January 2008 Edition - Communications In Hostile Environments
CASE STUDY - Antarctic Mission For Royal Navy
Earlier this year, international satellite communications solution provider, NSSL, sponsored a crack team of Royal Navy personnel from HMS Endurance, the Royal Navys Antarctic ice patrol ship, as they attempted to set a world record by kayaking around James Ross Island, off the coast of Antarctica. The island is 65km in length and is named after James Clark Ross, the explorer, who first sighted the island in 1843.
Six serving members of the Royal Navy and one civilian were the expedition members. Their aim was to kayak around the island for a total of 120 nautical miles, resting at night on the island itself and paddling by day.
The estimated time to complete the mission was about 8 days, all highly dependent upon the weather conditions. Icebergs and subfreezing temperatures as low as 30C were among the additional hazards that had to be faced. If the team were able to complete this mission, a world record would be theirs
no one previously had ever kayaked this far south, or around, James Ross Island. Plus, these stalwart Royal Navy adventurers were able to illustrate the amazing capabilities of BGAN mobile broadband terminals and Iridium handheld phones; their only means of communication once the mission was underway.
The team set off in February 2007, following many months of training, with individual GPS units and a BGAN kit to assist them in asserting their locations and communicating with the world. Scientific tests were also to be carried out, specifically on the south side of the island. Geological observations would offer data from fossils and rocks as to what life existed when Antarctica was a green paradise.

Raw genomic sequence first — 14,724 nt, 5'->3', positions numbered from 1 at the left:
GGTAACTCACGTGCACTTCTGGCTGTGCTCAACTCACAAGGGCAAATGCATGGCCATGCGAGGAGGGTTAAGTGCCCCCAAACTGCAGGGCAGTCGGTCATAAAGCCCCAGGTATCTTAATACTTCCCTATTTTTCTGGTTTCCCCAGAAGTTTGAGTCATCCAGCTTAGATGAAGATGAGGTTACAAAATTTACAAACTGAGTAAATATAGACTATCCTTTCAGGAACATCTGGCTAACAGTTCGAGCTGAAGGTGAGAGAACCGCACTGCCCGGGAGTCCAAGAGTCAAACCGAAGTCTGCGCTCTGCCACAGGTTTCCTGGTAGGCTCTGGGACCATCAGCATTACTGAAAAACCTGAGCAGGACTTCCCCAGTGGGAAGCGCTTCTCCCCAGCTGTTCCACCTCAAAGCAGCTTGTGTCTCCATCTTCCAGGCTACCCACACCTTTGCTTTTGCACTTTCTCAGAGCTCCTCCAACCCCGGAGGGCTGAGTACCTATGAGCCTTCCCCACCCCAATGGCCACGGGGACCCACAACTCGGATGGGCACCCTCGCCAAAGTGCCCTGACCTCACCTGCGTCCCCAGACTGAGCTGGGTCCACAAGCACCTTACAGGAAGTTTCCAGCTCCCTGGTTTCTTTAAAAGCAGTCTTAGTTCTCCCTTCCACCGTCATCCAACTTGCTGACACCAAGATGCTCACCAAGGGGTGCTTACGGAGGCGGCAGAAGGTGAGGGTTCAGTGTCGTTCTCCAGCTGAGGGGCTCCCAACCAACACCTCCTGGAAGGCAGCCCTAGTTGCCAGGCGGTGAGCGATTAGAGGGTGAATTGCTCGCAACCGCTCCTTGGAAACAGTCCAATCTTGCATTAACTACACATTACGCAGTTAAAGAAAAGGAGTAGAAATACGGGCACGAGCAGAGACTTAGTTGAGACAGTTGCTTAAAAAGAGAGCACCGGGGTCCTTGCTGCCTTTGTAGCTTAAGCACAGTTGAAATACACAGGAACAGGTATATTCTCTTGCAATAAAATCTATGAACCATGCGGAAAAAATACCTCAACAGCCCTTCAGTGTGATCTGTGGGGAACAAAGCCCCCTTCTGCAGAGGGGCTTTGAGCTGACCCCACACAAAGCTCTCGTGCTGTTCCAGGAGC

Circumnavigating James Ross Island in sea kayaks was an extremely ambitious plan. The team paddled as many as ten hours a day and also had to contend with icebergs capable of sinking or crushing their canoes, blinding hurricanes that made paddling impossible, and killer leopard seals.
Thanks to the BGAN and Iridium kit, however, these dangers were significantly reduced. The kit allowed the team to:
- Check weather reports independently of HMS Endurance
- Comfortably operate at a considerable distance from HMS Endurance and other inhabited areas
- Call in for emergency help or assistance if anything went wrong
- Update daily blogs with ease
- Remain in contact with friends, family, sponsors and the media in the United Kingdom
The expedition members were:
Matthew Twiselton, Mike Devlin, Stephen Paris Hunter, Mark Townsend, Mark Jameson and Richard Abbot
According to Stephen Paris-Hunter, Fellow, Royal Geographical Society (FRGS), and the expedition leader with more than 22 expeditions under his belt, The equipment supplied by NSSL was robust, reliable and performed brilliantly under extreme conditions and the pre-deployment training and support given by NSSL was absolutely essential. It allowed us to contact the outside world at times when it seemed we were the most isolated individuals on earth. Importantly, the kit was small and portable enough to fit into the confined space of a kayak.
NSSL supplied the BGAN set, two Iridium phones and solar panels to recharge the batteries. According to Danielle Edwards, Product Marketing Manager, This expedition really proves how satcoms have evolved to become a must-have necessity for adventurers who want to push the limits of human endeavor.
NSSL was established in 1969 and is an independent service provider for satellite communications solutions as well as one of the top Inmarsat service providers worldwide. With a wide range of services and extensive experience of systems integration and application development, our focus is on the maritime, government, energy, media, finance and corporate sectors. We provide voice, data and broadband solutions anywhere in the world.
For additional information please visit http://www.satcom-solutions.com/
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